In the spirit of the "Your Worst Photos" theme, I proudly present pictures from when I started shooting just over a year ago...

Bad Selective Color? Check.

A Whole Mess of Bad

Horrible composition? Double check.

A Whole Mess of BadS

A Whole Mess of BadS

Screwed up the exposure AND the composition? I've done that.

A Whole Mess of BadS

Horribly off-level and with people in the way? You had better believe it.

A Whole Mess of BadS

But what did I learn?

It's ok to take bad pictures. Everyone does. It's ok to screw up an edit, that happens, too. It's easy to confuse emotion of the moment with an actually good picture. Don't show off everything you've edited. Only select your best, and when you've got a collection of photos available for people to see, be sure to go through it every once in awhile and clear out the clutter.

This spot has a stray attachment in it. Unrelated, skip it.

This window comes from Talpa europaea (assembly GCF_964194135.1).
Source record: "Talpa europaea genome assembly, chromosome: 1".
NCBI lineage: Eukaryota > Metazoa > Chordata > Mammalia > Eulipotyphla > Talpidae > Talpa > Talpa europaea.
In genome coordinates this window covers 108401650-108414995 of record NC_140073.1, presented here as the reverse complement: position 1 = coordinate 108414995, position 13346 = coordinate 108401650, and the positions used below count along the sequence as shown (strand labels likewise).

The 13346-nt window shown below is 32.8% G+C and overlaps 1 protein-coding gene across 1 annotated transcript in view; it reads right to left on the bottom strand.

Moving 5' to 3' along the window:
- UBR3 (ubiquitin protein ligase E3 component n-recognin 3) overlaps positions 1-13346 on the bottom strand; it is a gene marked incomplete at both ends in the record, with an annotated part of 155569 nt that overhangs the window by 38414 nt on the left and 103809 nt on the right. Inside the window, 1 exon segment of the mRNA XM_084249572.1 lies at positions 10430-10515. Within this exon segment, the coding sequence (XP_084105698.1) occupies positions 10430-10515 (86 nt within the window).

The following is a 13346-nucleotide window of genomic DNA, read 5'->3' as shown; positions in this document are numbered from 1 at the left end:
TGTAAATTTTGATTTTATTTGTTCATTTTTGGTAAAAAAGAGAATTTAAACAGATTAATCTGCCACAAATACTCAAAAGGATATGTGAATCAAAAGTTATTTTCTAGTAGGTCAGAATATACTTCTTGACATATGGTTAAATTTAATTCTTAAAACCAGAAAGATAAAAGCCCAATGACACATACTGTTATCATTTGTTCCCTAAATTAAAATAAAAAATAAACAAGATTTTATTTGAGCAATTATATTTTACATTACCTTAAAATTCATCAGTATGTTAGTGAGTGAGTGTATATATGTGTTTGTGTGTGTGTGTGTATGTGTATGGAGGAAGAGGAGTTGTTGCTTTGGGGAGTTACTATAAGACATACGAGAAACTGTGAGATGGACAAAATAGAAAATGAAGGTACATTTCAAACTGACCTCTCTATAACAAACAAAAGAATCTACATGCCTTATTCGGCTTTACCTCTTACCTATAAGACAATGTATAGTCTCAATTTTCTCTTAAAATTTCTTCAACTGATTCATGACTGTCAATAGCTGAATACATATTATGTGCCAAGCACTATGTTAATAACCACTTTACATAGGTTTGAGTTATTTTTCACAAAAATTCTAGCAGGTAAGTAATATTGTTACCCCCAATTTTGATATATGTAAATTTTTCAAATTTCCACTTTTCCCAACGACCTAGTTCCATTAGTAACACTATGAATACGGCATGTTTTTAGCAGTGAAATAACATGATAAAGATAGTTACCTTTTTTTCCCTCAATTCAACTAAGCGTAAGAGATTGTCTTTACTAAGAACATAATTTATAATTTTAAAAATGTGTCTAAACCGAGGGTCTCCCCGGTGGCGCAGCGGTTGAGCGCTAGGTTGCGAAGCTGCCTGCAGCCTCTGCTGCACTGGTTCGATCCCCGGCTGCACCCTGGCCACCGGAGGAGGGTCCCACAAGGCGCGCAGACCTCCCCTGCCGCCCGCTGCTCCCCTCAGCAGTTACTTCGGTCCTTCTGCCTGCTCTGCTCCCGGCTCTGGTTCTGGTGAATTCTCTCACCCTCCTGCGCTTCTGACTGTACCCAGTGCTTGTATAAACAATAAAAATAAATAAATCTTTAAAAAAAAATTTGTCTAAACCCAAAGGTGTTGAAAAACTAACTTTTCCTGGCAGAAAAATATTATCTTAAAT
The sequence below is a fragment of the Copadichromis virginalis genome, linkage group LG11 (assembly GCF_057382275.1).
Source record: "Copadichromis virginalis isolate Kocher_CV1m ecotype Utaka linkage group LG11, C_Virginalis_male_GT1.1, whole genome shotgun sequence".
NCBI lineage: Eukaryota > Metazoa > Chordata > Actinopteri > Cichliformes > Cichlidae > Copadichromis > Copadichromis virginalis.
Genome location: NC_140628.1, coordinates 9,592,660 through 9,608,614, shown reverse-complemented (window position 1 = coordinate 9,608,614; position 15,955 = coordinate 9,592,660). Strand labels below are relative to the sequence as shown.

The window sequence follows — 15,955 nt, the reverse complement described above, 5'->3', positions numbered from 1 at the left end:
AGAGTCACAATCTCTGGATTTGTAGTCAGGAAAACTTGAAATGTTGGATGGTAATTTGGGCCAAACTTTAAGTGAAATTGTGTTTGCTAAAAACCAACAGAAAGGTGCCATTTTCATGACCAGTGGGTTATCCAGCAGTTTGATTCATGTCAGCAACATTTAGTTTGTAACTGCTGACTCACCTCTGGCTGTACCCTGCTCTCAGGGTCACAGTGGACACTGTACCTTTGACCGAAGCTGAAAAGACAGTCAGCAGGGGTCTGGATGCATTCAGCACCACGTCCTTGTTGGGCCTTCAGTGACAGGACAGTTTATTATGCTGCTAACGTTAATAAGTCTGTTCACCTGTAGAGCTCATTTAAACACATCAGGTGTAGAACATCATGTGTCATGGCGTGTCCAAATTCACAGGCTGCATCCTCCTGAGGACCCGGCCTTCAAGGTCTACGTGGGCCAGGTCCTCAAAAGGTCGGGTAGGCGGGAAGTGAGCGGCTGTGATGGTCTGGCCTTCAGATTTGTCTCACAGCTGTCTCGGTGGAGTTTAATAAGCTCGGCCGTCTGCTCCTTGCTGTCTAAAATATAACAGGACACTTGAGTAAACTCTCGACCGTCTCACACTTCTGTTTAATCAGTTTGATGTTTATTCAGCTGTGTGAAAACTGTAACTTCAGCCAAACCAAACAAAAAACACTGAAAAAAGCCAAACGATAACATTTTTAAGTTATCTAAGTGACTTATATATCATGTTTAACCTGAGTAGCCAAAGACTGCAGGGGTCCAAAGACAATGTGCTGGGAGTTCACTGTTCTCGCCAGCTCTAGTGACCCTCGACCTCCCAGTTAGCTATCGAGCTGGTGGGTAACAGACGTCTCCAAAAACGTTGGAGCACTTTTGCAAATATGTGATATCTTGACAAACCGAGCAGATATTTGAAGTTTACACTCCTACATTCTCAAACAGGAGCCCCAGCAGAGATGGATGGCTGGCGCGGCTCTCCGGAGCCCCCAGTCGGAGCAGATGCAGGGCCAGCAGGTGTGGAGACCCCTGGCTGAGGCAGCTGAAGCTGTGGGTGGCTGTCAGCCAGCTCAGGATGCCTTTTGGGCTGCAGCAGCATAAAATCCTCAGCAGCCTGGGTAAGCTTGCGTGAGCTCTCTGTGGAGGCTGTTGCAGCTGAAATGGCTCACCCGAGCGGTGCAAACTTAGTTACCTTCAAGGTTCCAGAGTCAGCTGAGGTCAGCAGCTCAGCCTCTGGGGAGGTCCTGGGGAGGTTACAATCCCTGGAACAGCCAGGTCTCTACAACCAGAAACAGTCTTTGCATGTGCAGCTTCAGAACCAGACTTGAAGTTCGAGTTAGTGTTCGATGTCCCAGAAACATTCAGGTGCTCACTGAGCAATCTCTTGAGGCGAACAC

(I've just recently cleaned out my Flickr page, and chances are I'll be cleaning it out more in the future)

That being said, use the number of views or the comments you receive as an insight into how you can improve. Don't take your friend's or family's critiques very seriously if they always fawn over the pictures you post. Chances are they don't want to hurt your feelings, even if you are VERY good. They also will be less likely to tell you that your highlights are a little blown out or that you could have a better photo if you crop it down just a little bit.

You're learning to take photos. You're learning about your camera. You're learning what makes a particular photo ok, good, or great. If you're not, you're not really dedicated to what you're doing and should trade in your DSLR for a cheapy point-and-shoot and completely delete your "Photography" site.

Not everyone has the natural knack for photography. Some people have to work at it more than others, but if you've got the drive to achieve the shots you've dreamed of, then strive to better yourself in the art form you've chosen.